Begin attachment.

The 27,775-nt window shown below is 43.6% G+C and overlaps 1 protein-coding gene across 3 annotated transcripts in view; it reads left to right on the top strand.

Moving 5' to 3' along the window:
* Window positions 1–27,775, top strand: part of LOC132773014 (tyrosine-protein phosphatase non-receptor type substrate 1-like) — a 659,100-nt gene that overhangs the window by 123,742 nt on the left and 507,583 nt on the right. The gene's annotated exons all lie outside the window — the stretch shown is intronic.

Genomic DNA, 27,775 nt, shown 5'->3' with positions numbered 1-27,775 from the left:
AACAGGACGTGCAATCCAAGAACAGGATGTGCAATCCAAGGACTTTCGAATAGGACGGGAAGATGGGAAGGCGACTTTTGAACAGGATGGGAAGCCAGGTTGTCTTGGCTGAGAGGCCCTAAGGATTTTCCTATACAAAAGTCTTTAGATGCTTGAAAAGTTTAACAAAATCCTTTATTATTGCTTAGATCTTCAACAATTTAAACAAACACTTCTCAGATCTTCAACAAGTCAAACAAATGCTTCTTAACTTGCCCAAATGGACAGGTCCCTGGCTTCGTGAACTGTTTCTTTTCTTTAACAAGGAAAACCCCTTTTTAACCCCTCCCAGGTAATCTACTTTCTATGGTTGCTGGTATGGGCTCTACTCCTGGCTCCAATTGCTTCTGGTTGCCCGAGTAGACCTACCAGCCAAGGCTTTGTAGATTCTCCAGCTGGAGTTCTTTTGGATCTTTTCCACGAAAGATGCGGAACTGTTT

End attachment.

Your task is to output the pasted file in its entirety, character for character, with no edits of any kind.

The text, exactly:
The 27,775-nt window shown below is 43.6% G+C and overlaps 1 protein-coding gene across 3 annotated transcripts in view; it reads left to right on the top strand.

Moving 5' to 3' along the window:
* Window positions 1–27,775, top strand: part of LOC132773014 (tyrosine-protein phosphatase non-receptor type substrate 1-like) — a 659,100-nt gene that overhangs the window by 123,742 nt on the left and 507,583 nt on the right. The gene's annotated exons all lie outside the window — the stretch shown is intronic.

Genomic DNA, 27,775 nt, shown 5'->3' with positions numbered 1-27,775 from the left:
AACAGGACGTGCAATCCAAGAACAGGATGTGCAATCCAAGGACTTTCGAATAGGACGGGAAGATGGGAAGGCGACTTTTGAACAGGATGGGAAGCCAGGTTGTCTTGGCTGAGAGGCCCTAAGGATTTTCCTATACAAAAGTCTTTAGATGCTTGAAAAGTTTAACAAAATCCTTTATTATTGCTTAGATCTTCAACAATTTAAACAAACACTTCTCAGATCTTCAACAAGTCAAACAAATGCTTCTTAACTTGCCCAAATGGACAGGTCCCTGGCTTCGTGAACTGTTTCTTTTCTTTAACAAGGAAAACCCCTTTTTAACCCCTCCCAGGTAATCTACTTTCTATGGTTGCTGGTATGGGCTCTACTCCTGGCTCCAATTGCTTCTGGTTGCCCGAGTAGACCTACCAGCCAAGGCTTTGTAGATTCTCCAGCTGGAGTTCTTTTGGATCTTTTCCACGAAAGATGCGGAACTGTTT